1. Lift the Lid of Someone by Lending Them Your Spiritual Gift (1Corinthians 12, Romans 12)

Stop being selfish! In this same vein, Romans 12:5 reminds us that we belong to each other. No Christian is an island. Can you wrap your mind around the kind of impact the church would have if we lent our spiritual gift so that someone else may increase?

2. Lift the Lid of Someone by Sharing Your Material Resources (Philippians 14-17)

Stop hoarding! There are too many Christians who are lovers of their wealth. Paul waited for, and accepted, material resources for his ministry. He commended those that gave and he credited their account because sharing material resources is essential to lid-lifting. If you shared just a little bit of your material possessions, do you think you’ll become bankrupt? Think about the impact you may have through that person when you give some material resource.

3. Lift the Lid of Someone by Sharing Your Financial Wealth (1 Corinthians 8)

Stop being miserly! I don’t think one can read this passage on giving and not feel convicted about giving generously. The Macedonians were an example to the Corinthian believers. They were poor yet they gave generously. They asked for opportunities to give. They gave in spite of not having much. Greed is usually a good indicator of who your real god is. When the Macedonians gave, they were lifting the lid off other Christians. Have you considered if you gave to the ministry with faithfulness and with rich generosity, the impact it would make in our world? You should consider releasing your financial wealth so that someone or some ministry might reach another level of its potential.

Shalom
Selvan Govender
Director of Shepherds Heart SA
http://www.shepherdsheart.co.za
Director of Theological Education for the BMSA

 

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From Vision to Fruition

Walt Disney, famed for Disney World, died before Disney World in Florida in the United States was completed. On opening day in 1971, almost five years after Disney’s death, someone commented to Mike Vance, creative director of Walt Disney Studios, “isn’t it too bad Walt Disney didn’t live to see this?” “He did see it,” Vance replied simply. “That’s why it’s here.”

Many individuals and organizations have a vision but they don’t have the fruit. Reminds me of the short sitcom tune, Love and Marriage, it goes something like this, “Love and marriage, love and marriage. Go together like a horse and carriage, horse and carriage. You can’t have one…without the other!”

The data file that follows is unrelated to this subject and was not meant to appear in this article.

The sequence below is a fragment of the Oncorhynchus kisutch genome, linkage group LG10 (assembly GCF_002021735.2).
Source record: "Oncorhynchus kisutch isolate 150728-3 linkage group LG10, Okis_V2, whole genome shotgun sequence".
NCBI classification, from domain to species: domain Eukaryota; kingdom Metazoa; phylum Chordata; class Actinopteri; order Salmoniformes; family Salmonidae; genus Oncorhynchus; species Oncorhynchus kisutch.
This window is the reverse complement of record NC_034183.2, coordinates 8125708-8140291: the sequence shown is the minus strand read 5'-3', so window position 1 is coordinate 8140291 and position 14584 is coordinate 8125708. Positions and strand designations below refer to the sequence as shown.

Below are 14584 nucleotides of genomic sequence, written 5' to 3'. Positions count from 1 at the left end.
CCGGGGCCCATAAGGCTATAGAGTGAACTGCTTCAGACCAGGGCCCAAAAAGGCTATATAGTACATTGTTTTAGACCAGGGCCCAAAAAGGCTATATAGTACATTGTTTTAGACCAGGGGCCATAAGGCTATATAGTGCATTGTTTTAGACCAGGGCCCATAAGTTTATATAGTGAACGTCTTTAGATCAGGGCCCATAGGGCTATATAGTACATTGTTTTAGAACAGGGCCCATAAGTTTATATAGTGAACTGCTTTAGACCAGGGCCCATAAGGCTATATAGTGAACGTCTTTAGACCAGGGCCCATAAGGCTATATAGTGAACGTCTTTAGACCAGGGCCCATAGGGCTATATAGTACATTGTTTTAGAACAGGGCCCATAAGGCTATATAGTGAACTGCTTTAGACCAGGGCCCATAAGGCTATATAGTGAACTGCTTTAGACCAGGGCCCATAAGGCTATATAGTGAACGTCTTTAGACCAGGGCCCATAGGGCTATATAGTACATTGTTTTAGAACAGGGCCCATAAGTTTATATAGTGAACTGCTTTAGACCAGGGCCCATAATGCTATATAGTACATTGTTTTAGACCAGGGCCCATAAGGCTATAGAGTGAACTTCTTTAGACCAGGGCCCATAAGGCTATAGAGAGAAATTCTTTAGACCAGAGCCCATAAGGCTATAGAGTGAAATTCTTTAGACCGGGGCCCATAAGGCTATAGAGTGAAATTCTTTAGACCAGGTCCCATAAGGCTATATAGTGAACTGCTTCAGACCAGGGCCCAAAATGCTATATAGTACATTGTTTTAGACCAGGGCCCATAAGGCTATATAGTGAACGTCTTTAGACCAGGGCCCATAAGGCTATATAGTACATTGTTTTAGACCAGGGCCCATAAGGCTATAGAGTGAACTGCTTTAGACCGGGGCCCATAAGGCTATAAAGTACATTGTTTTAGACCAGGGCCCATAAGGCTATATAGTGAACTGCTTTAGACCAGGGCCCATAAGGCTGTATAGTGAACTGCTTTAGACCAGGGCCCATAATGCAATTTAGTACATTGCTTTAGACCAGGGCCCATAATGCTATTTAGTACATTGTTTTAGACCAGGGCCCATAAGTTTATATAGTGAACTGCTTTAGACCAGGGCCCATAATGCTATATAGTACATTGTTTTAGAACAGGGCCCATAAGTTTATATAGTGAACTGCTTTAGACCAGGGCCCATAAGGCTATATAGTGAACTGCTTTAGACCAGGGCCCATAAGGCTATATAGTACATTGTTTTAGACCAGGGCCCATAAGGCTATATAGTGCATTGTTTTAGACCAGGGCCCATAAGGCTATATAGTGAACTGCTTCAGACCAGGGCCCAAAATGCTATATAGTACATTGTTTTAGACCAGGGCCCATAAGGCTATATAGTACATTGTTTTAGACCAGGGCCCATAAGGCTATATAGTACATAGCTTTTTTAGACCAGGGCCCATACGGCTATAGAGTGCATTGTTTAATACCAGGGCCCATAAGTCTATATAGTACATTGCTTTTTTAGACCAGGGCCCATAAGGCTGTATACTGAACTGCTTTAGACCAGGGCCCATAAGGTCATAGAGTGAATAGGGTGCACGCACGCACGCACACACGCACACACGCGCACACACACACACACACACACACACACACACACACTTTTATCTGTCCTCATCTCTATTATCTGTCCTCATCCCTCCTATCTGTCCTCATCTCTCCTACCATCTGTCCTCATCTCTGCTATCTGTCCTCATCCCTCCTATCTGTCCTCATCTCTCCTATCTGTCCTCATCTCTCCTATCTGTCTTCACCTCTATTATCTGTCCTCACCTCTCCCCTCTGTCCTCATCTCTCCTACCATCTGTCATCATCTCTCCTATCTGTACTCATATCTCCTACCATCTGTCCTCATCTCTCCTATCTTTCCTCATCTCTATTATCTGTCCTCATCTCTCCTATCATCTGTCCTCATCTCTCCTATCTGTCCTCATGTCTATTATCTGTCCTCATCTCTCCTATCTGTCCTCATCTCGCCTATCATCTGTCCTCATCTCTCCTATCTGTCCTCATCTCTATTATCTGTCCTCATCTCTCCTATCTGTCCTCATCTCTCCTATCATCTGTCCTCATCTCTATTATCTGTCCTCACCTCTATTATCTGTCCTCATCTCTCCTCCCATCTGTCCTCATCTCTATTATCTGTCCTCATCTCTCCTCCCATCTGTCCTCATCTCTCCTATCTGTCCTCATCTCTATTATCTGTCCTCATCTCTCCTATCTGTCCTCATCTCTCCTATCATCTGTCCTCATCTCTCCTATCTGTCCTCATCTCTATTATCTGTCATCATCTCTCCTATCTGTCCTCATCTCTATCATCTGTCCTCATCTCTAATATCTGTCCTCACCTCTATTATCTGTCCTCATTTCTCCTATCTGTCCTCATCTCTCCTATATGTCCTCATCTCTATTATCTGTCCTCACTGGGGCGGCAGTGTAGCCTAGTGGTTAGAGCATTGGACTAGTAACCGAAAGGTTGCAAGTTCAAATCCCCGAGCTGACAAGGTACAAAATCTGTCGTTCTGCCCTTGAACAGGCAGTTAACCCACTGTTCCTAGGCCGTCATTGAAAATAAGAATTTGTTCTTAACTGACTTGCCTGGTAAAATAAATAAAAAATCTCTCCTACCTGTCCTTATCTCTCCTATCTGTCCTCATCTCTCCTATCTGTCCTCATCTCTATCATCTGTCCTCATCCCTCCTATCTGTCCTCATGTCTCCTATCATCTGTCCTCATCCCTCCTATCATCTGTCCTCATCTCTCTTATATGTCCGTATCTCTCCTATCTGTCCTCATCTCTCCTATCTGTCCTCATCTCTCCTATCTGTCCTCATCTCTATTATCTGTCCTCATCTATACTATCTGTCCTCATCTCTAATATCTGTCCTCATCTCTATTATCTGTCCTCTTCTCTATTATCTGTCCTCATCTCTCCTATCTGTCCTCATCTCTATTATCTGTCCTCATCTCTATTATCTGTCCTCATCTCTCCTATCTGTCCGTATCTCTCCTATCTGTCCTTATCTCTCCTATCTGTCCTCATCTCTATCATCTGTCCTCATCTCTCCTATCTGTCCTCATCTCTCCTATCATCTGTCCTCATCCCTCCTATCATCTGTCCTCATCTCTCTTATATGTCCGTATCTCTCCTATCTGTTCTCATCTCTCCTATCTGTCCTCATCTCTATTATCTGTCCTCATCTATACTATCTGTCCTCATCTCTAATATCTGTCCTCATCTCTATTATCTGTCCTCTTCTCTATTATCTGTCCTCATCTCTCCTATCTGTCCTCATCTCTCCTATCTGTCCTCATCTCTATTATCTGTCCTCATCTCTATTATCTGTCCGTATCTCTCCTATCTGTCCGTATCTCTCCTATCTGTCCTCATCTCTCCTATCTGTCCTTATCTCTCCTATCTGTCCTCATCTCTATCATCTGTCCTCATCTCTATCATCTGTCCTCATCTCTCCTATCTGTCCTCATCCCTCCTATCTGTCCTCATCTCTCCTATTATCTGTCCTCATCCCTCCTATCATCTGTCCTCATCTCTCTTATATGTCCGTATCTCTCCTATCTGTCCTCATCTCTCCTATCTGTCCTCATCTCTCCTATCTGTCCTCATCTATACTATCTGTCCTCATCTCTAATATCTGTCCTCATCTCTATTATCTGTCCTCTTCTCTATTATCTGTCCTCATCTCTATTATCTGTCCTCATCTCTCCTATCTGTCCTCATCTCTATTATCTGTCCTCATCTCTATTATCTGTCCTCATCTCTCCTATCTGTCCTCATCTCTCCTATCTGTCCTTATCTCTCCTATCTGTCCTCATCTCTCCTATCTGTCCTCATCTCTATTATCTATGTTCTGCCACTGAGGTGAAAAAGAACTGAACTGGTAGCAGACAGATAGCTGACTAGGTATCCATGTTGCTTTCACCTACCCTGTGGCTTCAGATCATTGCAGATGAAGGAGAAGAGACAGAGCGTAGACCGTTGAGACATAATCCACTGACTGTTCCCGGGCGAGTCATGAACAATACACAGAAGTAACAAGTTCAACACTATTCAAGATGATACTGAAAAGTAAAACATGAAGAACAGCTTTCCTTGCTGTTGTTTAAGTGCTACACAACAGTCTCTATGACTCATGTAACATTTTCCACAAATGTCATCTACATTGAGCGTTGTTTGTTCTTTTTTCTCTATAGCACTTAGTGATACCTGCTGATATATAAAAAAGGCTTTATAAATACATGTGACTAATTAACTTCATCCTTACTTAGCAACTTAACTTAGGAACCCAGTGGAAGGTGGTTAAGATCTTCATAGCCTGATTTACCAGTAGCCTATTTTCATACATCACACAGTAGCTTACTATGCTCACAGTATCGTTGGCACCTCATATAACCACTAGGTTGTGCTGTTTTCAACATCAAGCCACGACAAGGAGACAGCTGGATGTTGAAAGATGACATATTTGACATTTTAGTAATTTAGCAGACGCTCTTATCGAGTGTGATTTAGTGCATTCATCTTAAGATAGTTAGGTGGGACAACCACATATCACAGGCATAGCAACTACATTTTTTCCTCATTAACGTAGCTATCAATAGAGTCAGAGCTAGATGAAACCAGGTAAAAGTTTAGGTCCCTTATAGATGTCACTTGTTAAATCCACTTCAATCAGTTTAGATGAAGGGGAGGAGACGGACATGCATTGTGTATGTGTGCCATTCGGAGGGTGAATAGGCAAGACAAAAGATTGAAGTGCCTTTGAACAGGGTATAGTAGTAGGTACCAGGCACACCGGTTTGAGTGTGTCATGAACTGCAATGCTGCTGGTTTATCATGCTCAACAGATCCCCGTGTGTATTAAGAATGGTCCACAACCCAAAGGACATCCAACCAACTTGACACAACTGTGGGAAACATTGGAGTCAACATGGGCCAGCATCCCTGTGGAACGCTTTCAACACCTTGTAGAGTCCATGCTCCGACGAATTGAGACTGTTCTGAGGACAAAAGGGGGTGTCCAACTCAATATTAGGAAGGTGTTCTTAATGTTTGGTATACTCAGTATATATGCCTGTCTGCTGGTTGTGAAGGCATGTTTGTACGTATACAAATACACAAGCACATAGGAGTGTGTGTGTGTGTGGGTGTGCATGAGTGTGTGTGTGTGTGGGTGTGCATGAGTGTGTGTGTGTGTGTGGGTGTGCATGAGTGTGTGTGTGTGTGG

Vision and fruition is exactly like that. They go together!A vision of a good marriage will show the fruit of it. A vision for business success will show the fruit of that. A vision for God will show the fruit of that. A vision for your organization will show the fruit of that. A vision gives you and your organization a clear understanding of where you are heading and on the way you can eat the fruit of the journey. Nehemiah 2 gives us some principles for moving from vision to fruition.

A vision of a good marriage will show the fruit of it. A vision for business success will show the fruit of that. A vision for God will show the fruit of that. A vision for your organization will show the fruit of that. A vision gives you and your organization a clear understanding of where you are heading and on the way you can eat the fruit of the journey. Nehemiah 2 gives us some principles for moving from vision to fruition.

1. You must ASSESS how things are (Nehemiah 2:11-16)

The text tells us that Nehemiah made a thorough assessment of the condition of Jerusalem. He did not assume nor did he presume. Nehemiah did a complete post-mortem. When last did you do a complete assessment of your life? When last did you do a thorough post-mortem of your organization? Nehemiah needed to know how bad the situation was and what is required for the rebuilding process.

2. You must ACKNOWLEDGE your situation (Nehemiah 2:17)

Nehemiah did not hide the dirt under the rug. After assessing the situation he reported back that the situation was deplorable. He acknowledged that the situation brought disgrace to God. Reminds me of Isaiah in Isaiah 6, when he was confronted with God’s holiness he said, “Woe is me. I am a man of unclean lips and I come from a people of unclean lips…” Are you sweeping personal misdemeanors under the rug and bring disgrace to Christ? Is your church or organization sweeping misdemeanors under the rug and not acknowledging that there is something wrong? Fruit will only start growing when you start admitting something is wrongAre you sweeping personal misdemeanors under the rug and bring disgrace to Christ? Is your church or organization sweeping misdemeanors under the rug and not acknowledging that there is something wrong? Fruit will only start growing when you start admitting something is wrong

Director of Shepherds Heart SA

http://www.shepherdsheart.co.za

 

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Keys to a Successful Life

The story is told of a new bank president who met with his predecessor and said, “like to know what have been the keys to your success.” The older gentleman looked at him and replied, “Young man, I can sum it up in two words: Good decisions.” To that the young man responded, “I thank you immensely for that advice, sir, but how does one come to know which are the good decisions?” “One word, young man,” replied the sage. “Experience.” “That’s all well and good,” said the younger, “but how does one get experience?” “Two words,” said the elder. “Bad decisions.”